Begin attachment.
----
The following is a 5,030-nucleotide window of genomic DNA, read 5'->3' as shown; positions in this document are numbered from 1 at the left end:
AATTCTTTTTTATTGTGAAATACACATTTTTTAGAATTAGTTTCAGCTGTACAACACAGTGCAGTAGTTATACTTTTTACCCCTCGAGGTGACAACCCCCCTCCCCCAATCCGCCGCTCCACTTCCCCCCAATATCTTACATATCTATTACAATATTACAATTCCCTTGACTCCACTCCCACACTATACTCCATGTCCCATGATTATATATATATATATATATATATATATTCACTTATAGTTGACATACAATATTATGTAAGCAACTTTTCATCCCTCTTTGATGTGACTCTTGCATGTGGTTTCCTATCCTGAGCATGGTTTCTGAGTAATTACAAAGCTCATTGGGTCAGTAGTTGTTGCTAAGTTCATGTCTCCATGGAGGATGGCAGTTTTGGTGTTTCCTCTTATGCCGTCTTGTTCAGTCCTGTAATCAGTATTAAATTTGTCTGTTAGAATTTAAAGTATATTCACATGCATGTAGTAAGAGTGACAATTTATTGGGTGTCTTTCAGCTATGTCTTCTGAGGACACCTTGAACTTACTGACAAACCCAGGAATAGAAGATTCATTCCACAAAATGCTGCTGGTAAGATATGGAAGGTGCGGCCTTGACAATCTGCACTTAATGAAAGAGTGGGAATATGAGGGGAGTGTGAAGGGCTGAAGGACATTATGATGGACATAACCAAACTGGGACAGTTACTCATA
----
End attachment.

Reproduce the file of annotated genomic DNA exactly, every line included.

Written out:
The following is a 5,030-nucleotide window of genomic DNA, read 5'->3' as shown; positions in this document are numbered from 1 at the left end:
AATTCTTTTTTATTGTGAAATACACATTTTTTAGAATTAGTTTCAGCTGTACAACACAGTGCAGTAGTTATACTTTTTACCCCTCGAGGTGACAACCCCCCTCCCCCAATCCGCCGCTCCACTTCCCCCCAATATCTTACATATCTATTACAATATTACAATTCCCTTGACTCCACTCCCACACTATACTCCATGTCCCATGATTATATATATATATATATATATATATATTCACTTATAGTTGACATACAATATTATGTAAGCAACTTTTCATCCCTCTTTGATGTGACTCTTGCATGTGGTTTCCTATCCTGAGCATGGTTTCTGAGTAATTACAAAGCTCATTGGGTCAGTAGTTGTTGCTAAGTTCATGTCTCCATGGAGGATGGCAGTTTTGGTGTTTCCTCTTATGCCGTCTTGTTCAGTCCTGTAATCAGTATTAAATTTGTCTGTTAGAATTTAAAGTATATTCACATGCATGTAGTAAGAGTGACAATTTATTGGGTGTCTTTCAGCTATGTCTTCTGAGGACACCTTGAACTTACTGACAAACCCAGGAATAGAAGATTCATTCCACAAAATGCTGCTGGTAAGATATGGAAGGTGCGGCCTTGACAATCTGCACTTAATGAAAGAGTGGGAATATGAGGGGAGTGTGAAGGGCTGAAGGACATTATGATGGACATAACCAAACTGGGACAGTTACTCATA